Because it takes such a central part in a federated mint we will begin with explaining the properties of Byzantine Fault Tolerant (BFT) consensus algorithms. A byzantine fault does not only allow a party to go offline, but also to maliciously continue participating in the protocol. In the following we will use \(n\) as the total number of participants in a protocol and \(f\) as the maximum amount of faulty ones among them.

We define a BFT consensus algorithm as as an algorithm that allows all honest parties to agree on a common set of items as long as less or equal than \(f\) of the participants are malicious. These items may be contributed by any participant and there should be no risk of targeted censorship of items. One such protocol is Honey Badger BFT (HBBFT). We will mainly use it as a reference for BFT consensus properties but note that similar but more efficient ones exist (most notably Dumbo and hybrids built on top of it).

We generally assume the consensus to run in rounds, producing a common subset of the contributions made by the participants. At the start of each round each participant \(i\) is expected to propose a set of items \(C_i\) to the consensus. After the BFT consensus algorithm has finished (note: this involves a lot of back-and-forth communication which we ignore for now) every honest participant learns the same subset \(C \subseteq \{C_1, \dots, C_n\}\). The consensus set \(C\) contains at least \(n-f\) contributions from different participants. Note how this implies that if more than \(f\) participants propose the same item said item is guaranteed to be included in the next consensus output.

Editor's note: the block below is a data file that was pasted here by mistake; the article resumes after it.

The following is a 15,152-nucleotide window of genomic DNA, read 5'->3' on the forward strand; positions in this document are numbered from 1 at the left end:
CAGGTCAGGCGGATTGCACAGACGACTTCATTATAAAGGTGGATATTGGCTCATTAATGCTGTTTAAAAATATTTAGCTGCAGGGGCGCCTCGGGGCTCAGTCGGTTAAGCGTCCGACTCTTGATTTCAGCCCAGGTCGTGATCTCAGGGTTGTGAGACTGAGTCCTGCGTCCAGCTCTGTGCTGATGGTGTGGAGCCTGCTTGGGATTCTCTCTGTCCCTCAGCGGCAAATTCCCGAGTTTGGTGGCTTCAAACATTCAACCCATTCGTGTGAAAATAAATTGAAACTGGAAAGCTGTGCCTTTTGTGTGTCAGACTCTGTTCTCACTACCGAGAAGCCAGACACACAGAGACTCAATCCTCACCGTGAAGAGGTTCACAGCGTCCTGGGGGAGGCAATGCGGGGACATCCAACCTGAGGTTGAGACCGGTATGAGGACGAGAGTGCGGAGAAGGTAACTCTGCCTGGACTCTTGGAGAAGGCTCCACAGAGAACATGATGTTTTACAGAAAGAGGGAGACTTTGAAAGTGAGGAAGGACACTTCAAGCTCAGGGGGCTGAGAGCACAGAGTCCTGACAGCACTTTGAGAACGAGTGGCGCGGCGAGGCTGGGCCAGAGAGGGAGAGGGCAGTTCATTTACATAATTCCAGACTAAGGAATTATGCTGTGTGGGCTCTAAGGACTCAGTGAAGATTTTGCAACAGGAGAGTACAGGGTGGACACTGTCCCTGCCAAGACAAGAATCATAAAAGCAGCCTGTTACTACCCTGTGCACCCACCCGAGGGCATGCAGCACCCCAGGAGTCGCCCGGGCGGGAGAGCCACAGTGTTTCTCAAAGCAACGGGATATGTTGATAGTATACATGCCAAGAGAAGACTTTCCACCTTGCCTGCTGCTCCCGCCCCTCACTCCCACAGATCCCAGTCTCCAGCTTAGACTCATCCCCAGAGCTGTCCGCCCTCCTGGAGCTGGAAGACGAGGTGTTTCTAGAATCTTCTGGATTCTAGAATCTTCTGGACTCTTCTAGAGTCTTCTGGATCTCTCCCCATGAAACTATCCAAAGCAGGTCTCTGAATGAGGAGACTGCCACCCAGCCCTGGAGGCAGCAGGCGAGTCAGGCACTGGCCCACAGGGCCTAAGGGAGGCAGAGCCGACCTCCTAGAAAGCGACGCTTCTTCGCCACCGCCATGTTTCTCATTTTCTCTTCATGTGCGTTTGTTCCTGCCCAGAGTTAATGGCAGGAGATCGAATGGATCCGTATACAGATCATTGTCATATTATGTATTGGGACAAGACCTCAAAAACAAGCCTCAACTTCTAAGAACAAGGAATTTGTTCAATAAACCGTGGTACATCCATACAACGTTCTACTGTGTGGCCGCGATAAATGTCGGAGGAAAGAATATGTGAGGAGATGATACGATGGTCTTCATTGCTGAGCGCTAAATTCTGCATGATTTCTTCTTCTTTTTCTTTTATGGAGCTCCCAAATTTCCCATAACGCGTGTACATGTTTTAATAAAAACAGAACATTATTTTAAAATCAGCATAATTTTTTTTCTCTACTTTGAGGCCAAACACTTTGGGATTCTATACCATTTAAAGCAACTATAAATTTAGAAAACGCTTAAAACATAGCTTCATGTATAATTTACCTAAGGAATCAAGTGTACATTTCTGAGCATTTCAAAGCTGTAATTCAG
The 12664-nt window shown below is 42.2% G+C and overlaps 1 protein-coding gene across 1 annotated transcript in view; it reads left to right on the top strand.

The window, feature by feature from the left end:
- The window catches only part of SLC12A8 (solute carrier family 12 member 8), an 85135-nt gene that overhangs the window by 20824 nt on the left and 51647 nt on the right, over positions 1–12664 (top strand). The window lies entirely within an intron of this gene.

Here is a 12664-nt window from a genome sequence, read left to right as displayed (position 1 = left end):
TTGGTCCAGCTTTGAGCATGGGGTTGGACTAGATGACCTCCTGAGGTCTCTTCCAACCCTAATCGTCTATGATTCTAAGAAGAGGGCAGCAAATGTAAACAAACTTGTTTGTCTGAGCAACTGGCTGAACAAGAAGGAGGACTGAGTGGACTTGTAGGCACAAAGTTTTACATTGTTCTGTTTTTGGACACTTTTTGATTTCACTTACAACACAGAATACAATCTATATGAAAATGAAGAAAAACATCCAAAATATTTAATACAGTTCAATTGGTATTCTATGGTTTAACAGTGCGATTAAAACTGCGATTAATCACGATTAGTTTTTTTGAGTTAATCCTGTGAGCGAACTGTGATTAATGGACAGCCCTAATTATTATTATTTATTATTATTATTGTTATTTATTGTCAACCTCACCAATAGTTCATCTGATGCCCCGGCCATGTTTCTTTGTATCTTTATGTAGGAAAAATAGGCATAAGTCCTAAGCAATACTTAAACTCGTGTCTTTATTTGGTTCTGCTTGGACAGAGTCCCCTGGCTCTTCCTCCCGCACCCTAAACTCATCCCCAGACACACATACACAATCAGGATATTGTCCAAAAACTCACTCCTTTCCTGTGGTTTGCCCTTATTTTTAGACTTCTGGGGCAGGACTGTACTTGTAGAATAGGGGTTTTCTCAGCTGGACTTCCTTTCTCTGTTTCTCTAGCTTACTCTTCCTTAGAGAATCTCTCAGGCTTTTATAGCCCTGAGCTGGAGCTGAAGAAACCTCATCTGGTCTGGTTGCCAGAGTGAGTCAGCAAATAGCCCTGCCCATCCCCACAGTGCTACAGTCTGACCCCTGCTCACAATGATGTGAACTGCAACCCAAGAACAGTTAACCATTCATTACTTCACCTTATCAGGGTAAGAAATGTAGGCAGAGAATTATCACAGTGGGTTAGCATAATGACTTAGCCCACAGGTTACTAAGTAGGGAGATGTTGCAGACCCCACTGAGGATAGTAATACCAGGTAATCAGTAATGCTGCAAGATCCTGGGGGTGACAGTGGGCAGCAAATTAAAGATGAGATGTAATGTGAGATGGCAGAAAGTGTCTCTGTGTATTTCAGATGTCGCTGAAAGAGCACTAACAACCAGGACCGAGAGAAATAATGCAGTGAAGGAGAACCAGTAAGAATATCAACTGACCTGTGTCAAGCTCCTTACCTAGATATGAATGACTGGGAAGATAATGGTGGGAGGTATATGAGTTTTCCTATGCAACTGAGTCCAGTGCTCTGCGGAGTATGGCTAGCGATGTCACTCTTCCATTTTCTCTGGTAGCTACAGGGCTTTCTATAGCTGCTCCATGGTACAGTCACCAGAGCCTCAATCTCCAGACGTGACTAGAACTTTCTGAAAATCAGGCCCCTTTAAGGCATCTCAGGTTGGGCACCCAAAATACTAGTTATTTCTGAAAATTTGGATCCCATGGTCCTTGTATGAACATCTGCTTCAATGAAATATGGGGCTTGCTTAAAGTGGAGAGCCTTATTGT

The consensus protocols we are discussing, asynchronous ones, can only handle about \(\frac{1}{3}\) faulty nodes, so this will also be our assumption when building our protocol on top if not stated otherwise.